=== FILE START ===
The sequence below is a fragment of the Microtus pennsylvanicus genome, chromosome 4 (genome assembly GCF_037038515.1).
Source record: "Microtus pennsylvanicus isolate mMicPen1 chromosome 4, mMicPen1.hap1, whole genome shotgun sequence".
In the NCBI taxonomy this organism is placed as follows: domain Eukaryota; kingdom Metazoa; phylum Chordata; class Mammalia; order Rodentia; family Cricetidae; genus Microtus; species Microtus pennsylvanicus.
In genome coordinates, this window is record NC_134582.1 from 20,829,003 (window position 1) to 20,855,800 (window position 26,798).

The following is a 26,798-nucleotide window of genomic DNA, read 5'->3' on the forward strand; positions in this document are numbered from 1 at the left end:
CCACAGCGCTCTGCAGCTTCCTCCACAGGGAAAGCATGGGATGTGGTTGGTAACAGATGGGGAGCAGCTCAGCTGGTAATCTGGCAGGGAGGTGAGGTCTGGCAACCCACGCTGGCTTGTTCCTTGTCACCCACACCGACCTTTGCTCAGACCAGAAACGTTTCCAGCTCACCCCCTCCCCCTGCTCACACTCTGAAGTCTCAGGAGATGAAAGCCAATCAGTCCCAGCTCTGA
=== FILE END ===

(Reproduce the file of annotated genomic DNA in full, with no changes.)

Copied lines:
The sequence below is a fragment of the Microtus pennsylvanicus genome, chromosome 4 (genome assembly GCF_037038515.1).
Source record: "Microtus pennsylvanicus isolate mMicPen1 chromosome 4, mMicPen1.hap1, whole genome shotgun sequence".
In the NCBI taxonomy this organism is placed as follows: domain Eukaryota; kingdom Metazoa; phylum Chordata; class Mammalia; order Rodentia; family Cricetidae; genus Microtus; species Microtus pennsylvanicus.
In genome coordinates, this window is record NC_134582.1 from 20,829,003 (window position 1) to 20,855,800 (window position 26,798).

The following is a 26,798-nucleotide window of genomic DNA, read 5'->3' on the forward strand; positions in this document are numbered from 1 at the left end:
CCACAGCGCTCTGCAGCTTCCTCCACAGGGAAAGCATGGGATGTGGTTGGTAACAGATGGGGAGCAGCTCAGCTGGTAATCTGGCAGGGAGGTGAGGTCTGGCAACCCACGCTGGCTTGTTCCTTGTCACCCACACCGACCTTTGCTCAGACCAGAAACGTTTCCAGCTCACCCCCTCCCCCTGCTCACACTCTGAAGTCTCAGGAGATGAAAGCCAATCAGTCCCAGCTCTGA